30 January 2013
"Lanark", a modern vision of hell, is set in the disintegrating cities of Unthank and Glasgow, and tells the interwoven stories of Lanark and Duncan Thaw. A work of extraordinary imagination and wide range, its playful narrative techniques convey a profound message, both personal and political, about humankind's inability to love, and yet our compulsion to go on trying. Widely recognised as a modern classic, Alasdair Gray's magnum opus was first published in 1981 and immediately established him as one of Britain's leading writers. Comparisons have been made to Dante, Blake, Joyce, Orwell, Kafka, Huxley and Lewis Carroll. This new edition should cement his reputation as one of our greatest living writers.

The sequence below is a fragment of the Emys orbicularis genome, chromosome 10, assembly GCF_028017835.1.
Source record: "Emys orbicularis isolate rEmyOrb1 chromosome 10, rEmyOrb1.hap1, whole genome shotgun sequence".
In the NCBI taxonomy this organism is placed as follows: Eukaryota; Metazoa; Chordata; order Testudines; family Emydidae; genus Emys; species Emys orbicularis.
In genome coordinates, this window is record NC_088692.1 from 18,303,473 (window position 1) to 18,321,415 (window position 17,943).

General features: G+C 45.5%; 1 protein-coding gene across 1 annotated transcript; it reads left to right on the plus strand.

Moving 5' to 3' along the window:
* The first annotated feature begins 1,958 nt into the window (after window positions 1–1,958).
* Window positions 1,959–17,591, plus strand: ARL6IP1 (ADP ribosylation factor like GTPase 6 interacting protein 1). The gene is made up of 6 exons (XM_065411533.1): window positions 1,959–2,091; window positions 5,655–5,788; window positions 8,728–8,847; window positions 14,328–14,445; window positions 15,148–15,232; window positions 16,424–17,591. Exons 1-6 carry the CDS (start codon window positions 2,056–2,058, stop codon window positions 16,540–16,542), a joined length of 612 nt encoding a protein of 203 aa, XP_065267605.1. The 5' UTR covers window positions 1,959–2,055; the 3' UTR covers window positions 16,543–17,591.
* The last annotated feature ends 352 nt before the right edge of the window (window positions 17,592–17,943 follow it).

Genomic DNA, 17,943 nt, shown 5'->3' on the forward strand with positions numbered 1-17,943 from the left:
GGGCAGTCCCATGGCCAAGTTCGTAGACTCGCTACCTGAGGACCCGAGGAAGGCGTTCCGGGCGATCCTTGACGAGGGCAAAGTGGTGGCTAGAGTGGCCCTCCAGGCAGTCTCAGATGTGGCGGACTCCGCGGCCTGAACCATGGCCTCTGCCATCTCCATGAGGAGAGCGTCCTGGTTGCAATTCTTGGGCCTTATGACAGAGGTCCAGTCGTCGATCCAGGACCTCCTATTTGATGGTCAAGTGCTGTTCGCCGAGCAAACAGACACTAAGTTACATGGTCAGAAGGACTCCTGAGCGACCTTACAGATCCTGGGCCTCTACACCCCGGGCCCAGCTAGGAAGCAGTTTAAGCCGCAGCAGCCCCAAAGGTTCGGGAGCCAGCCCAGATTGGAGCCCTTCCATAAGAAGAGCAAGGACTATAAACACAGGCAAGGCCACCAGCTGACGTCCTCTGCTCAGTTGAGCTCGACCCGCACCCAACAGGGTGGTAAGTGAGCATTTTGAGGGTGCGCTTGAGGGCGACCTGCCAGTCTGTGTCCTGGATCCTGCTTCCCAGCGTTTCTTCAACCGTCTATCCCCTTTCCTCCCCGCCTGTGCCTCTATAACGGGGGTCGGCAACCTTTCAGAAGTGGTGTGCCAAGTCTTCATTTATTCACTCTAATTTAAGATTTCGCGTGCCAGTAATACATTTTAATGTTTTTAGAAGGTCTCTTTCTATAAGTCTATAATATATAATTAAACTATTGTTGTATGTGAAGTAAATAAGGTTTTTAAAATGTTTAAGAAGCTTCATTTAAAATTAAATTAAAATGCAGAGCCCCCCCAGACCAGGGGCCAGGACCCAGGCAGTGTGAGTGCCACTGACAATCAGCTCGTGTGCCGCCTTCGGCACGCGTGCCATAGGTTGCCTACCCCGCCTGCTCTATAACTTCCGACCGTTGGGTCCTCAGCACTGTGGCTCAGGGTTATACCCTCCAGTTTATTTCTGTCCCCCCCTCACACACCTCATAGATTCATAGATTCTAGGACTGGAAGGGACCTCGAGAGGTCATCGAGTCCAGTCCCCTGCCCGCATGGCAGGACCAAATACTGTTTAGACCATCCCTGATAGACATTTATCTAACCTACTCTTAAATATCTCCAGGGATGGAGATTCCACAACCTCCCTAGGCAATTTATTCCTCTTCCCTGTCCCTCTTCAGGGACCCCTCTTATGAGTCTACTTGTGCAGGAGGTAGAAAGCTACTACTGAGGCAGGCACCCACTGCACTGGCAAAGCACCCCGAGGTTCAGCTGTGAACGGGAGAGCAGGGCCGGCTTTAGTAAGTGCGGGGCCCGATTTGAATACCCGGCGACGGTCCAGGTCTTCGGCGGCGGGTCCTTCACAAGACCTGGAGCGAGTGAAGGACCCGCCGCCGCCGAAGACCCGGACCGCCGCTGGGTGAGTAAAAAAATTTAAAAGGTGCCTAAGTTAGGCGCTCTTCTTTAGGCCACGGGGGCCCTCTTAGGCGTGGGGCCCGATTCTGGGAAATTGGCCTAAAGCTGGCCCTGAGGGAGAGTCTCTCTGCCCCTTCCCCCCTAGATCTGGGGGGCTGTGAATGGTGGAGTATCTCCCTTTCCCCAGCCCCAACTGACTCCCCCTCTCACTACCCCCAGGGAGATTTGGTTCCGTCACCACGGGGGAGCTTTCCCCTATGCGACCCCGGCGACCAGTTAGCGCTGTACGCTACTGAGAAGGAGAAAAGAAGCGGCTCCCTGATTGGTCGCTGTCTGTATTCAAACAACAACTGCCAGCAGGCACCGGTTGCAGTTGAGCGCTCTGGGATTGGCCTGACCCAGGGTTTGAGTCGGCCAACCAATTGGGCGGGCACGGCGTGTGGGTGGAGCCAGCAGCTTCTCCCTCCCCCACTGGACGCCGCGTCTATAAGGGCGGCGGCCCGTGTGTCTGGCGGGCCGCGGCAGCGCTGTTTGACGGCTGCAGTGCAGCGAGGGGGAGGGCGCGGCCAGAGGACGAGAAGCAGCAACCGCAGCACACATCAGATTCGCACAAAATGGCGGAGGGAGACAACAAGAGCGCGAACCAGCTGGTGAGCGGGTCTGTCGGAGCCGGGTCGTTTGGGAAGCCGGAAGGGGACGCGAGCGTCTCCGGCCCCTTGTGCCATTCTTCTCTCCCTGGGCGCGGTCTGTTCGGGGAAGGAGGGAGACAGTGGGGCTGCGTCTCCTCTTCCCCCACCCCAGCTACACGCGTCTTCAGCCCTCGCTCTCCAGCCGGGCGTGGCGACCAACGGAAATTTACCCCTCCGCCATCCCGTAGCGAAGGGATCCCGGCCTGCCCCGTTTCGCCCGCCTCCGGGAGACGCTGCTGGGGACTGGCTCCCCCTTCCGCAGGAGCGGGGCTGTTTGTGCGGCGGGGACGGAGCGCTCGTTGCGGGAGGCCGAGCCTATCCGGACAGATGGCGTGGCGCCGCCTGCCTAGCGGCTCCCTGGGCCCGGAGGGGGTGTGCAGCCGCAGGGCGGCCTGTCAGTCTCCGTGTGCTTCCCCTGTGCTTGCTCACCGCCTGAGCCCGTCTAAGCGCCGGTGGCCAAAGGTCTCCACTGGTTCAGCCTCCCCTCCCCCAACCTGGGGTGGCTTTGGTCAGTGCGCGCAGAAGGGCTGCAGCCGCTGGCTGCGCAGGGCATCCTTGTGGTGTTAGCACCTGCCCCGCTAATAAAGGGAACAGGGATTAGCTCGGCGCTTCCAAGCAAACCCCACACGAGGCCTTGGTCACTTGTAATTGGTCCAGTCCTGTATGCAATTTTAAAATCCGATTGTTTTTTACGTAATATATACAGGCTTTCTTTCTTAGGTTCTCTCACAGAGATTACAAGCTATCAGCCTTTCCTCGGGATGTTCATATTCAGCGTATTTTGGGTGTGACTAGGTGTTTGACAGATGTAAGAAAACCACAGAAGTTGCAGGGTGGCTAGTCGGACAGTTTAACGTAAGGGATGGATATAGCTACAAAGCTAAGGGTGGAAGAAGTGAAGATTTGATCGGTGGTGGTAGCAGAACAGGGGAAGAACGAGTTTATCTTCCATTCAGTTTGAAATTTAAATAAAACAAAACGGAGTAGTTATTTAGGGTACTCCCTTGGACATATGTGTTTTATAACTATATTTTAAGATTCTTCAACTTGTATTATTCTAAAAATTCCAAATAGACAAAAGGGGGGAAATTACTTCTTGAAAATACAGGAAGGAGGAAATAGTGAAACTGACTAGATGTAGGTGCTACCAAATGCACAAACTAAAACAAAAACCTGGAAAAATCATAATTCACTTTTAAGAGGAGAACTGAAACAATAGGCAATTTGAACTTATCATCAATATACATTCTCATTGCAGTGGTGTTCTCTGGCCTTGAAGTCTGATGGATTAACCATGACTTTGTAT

|Avril Stringer (7 March 2013 12:55)|
This book felt like one of the paintings described in the middle section .... trying to write something perfect but always re-defining what perfect is and ending up with a confused mess. Don't get the point of the book - why did he bother? Although I read the book all the way through, I was constantly thinking "how many pages left?" and looking forward to getting through it.
|Marc Reynolds (6 March 2013 20:08)|
A great piece of writing which I am really glad to have read, it did however feel like two separate books which are stitched together in the middle. Gotta love any book that has an Index of plagarisations!